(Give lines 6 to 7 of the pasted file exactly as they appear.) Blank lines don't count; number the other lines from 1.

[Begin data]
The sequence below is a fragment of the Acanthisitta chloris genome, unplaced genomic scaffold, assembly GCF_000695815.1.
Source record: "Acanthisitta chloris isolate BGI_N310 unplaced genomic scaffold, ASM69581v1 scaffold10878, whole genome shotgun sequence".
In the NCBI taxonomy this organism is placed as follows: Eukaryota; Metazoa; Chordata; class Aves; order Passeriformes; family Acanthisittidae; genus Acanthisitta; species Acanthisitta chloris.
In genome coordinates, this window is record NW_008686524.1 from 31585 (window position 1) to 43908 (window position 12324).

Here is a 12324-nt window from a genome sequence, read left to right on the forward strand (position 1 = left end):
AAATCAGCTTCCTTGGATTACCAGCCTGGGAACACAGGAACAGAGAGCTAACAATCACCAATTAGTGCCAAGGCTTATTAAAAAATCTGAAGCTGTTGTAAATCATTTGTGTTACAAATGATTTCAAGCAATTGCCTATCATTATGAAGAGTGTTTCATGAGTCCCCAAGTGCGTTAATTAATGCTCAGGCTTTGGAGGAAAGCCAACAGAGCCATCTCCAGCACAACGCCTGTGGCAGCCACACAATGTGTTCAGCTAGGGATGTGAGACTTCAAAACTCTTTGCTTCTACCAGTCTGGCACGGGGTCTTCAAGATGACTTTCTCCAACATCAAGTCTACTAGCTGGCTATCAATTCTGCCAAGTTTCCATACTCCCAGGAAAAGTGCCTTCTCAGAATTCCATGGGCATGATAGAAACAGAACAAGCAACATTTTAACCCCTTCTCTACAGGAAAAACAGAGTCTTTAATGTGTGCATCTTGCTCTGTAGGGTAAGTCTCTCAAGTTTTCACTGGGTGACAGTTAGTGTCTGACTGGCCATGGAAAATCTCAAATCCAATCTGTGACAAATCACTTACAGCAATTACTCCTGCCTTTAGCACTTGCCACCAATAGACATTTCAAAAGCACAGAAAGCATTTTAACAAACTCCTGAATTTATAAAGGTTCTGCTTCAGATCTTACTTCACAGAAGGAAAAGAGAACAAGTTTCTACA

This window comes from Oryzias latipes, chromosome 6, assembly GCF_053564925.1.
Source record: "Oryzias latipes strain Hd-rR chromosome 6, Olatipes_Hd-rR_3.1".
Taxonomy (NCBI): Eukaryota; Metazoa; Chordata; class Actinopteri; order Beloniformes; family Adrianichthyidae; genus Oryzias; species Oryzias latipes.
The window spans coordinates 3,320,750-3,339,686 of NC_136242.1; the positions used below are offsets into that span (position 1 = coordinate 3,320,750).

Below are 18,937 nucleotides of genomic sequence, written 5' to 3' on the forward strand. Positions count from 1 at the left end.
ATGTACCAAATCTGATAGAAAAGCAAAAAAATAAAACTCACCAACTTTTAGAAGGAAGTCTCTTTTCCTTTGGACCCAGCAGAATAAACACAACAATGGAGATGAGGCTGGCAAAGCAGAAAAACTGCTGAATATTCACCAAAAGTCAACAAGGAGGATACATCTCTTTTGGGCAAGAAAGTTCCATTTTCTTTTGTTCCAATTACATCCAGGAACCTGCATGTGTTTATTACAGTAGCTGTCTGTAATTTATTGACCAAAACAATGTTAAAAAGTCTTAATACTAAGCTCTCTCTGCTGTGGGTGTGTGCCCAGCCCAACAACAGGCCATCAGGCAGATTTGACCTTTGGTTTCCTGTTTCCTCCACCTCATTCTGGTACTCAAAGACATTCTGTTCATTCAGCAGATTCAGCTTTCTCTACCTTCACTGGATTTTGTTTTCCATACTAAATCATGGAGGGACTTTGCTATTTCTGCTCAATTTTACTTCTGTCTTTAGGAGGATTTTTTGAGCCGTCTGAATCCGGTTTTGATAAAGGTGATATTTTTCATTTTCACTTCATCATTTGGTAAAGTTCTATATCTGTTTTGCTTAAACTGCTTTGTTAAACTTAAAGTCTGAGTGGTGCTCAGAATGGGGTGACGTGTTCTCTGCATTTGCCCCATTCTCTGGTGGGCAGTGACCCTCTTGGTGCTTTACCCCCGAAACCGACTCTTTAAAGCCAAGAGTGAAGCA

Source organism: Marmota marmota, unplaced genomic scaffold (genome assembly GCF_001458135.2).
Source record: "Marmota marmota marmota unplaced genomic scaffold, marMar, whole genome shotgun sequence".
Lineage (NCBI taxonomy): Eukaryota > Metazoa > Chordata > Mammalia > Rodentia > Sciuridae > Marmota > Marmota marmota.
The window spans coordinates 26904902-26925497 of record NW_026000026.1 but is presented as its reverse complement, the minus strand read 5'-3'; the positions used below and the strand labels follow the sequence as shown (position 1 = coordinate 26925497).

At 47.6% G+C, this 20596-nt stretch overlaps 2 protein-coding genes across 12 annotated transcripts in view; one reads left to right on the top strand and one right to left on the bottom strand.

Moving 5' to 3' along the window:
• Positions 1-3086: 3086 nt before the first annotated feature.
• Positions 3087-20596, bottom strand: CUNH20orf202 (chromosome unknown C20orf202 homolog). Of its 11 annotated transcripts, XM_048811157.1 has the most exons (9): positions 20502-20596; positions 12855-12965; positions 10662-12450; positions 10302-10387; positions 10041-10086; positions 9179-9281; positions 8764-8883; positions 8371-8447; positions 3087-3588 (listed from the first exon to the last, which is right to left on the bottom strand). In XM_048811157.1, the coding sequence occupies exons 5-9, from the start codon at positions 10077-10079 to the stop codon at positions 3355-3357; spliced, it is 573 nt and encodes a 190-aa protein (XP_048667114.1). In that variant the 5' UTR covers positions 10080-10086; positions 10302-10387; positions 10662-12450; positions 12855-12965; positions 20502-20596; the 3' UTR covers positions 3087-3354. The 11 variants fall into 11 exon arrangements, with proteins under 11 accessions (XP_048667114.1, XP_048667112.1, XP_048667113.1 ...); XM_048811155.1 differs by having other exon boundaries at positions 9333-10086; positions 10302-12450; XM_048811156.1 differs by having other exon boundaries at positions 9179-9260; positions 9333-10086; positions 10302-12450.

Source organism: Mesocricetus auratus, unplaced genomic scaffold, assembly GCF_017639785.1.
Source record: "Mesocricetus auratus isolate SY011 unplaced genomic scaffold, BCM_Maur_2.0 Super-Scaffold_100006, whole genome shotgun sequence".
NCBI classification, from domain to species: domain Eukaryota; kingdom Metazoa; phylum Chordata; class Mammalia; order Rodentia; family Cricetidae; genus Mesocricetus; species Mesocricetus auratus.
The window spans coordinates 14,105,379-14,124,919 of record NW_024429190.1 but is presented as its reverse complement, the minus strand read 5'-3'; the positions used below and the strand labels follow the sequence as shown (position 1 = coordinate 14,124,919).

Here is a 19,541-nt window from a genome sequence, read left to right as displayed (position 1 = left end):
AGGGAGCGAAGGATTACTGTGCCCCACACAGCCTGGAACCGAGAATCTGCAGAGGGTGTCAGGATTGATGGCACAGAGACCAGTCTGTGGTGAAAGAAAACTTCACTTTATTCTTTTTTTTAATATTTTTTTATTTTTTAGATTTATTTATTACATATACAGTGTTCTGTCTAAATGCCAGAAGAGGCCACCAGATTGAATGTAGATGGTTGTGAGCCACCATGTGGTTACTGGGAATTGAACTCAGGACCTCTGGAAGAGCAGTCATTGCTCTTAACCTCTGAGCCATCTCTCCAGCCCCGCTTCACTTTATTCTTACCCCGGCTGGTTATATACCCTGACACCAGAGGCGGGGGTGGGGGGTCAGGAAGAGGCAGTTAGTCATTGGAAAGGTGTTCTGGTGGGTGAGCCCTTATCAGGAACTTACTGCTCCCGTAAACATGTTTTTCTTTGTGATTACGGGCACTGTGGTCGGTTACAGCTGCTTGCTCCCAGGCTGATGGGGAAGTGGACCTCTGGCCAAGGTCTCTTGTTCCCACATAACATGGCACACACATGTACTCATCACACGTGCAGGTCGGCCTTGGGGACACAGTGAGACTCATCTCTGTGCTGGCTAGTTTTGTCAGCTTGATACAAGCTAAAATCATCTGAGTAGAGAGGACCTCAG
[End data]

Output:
AAATCAGCTTCCTTGGATTACCAGCCTGGGAACACAGGAACAGAGAGCTAACAATCACCAATTAGTGCCAAGGCTTATTAAAAAATCTGAAGCTGTTGTAAATCATTTGTGTTACAAATGATTTCAAGCAATTGCCTATCATTATGAAGAGTGTTTCATGAGTCCCCAAGTGCGTTAATTAATGCTCAGGCTTTGGAGGAAAGCCAACAGAGCCATCTCCAGCACAACGCCTGTGGCAGCCACACAATGTGTTCAGCTAGGGATGTGAGACTTCAAAACTCTTTGCTTCTACCAGTCTGGCACGGGGTCTTCAAGATGACTTTCTCCAACATCAAGTCTACTAGCTGGCTATCAATTCTGCCAAGTTTCCATACTCCCAGGAAAAGTGCCTTCTCAGAATTCCATGGGCATGATAGAAACAGAACAAGCAACATTTTAACCCCTTCTCTACAGGAAAAACAGAGTCTTTAATGTGTGCATCTTGCTCTGTAGGGTAAGTCTCTCAAGTTTTCACTGGGTGACAGTTAGTGTCTGACTGGCCATGGAAAATCTCAAATCCAATCTGTGACAAATCACTTACAGCAATTACTCCTGCCTTTAGCACTTGCCACCAATAGACATTTCAAAAGCACAGAAAGCATTTTAACAAACTCCTGAATTTATAAAGGTTCTGCTTCAGATCTTACTTCACAGAAGGAAAAGAGAACAAGTTTCTACA

This window comes from Oryzias latipes, chromosome 6, assembly GCF_053564925.1.